The computers that make it run

 
Bandwidth:
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low bandwidth:~5k/sec-user
users:40
Total bandwidth:200k/sec
 
More than the bandwidth of a business T1 connection. Assuming that we'll allow for expansion, high speed connections, and to not saturate the line (over 70%), we should go straight to a T3 to a NAP (Network Access Point).
 
 
High bandwidth:60k/user-sec
Total Bandwidth:1800k/sec
1.54 x 24 = 3600k/sec
 
Only 50% of capacity, which is acceptable. The web server and anything not required to control the bots in the project will be co-located at the ISP with the NAP connection.
 
Interfaces:
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Low bandwidth connection is through a form with a cgi script that will control the robot. Star patterned buttons, and a visual update of the device location.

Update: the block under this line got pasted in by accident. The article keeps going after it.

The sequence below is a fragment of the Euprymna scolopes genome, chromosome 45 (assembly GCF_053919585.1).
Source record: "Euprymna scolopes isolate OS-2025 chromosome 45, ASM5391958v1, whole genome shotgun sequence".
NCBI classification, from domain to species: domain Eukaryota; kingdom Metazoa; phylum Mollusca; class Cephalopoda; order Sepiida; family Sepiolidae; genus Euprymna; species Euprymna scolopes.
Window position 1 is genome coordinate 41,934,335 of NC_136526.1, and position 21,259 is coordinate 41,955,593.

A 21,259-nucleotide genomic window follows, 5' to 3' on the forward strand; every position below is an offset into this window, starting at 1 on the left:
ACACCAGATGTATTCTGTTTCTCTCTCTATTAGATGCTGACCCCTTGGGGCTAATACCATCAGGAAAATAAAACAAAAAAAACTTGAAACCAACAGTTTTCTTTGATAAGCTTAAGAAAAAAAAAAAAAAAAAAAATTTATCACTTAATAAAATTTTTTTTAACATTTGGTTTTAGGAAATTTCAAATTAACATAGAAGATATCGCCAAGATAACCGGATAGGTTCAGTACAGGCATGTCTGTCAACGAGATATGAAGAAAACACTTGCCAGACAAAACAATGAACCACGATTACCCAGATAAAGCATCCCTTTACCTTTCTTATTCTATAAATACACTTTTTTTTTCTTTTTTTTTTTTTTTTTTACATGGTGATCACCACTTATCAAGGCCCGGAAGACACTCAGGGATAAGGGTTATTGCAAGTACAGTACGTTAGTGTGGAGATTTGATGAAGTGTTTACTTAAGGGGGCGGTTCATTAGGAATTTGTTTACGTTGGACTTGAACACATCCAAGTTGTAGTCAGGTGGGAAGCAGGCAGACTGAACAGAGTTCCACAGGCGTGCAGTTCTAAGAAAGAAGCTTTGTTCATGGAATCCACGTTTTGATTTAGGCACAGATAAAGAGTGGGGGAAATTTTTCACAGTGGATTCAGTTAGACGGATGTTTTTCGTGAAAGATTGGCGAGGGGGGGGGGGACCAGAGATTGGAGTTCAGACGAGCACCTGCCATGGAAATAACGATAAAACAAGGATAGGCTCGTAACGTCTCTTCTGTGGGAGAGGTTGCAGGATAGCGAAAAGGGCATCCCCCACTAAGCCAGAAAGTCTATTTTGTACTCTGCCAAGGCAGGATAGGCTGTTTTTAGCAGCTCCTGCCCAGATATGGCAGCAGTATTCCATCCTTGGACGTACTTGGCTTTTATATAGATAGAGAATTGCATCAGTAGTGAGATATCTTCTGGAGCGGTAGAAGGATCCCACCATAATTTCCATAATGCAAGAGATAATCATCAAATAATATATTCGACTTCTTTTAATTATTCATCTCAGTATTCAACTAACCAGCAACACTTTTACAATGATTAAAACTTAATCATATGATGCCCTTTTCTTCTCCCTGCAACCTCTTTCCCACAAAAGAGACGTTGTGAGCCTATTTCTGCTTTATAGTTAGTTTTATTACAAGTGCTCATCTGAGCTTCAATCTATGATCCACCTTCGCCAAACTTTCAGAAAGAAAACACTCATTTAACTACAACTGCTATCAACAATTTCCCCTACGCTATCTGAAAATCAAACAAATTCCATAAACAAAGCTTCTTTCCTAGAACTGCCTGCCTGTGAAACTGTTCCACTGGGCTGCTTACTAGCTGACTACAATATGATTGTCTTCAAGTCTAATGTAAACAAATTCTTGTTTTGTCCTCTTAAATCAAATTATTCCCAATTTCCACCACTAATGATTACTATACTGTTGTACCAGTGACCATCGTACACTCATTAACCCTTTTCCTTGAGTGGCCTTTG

High bandwidth will be through a Shocked user page that will allow the user to control the robot using clicks, click duration, rollovers, and will be personally configurable.
 
Internal backend set-up:
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Each server will be responsible for 5 robots, which will require 8 machines for robot control, a backup machine to quickly take over in case of hardware failure, a test server, and a dedicated logging machine. There will also be a dedicated machine to run the retrieval arm (which might be integrated with the logging machine), and a firewall.
 
This totals to 13 machines running Linux (a Unix OS for desktop PC architecture).
 
Each server will be responsible for testing the robot multiple times a day, keeping track of battery performance (so rechargeables get swapped out when they are starting to degrade), and general taking care the bots. They will call the retrieval machine when there is a problem, and basically mother their bots.
 
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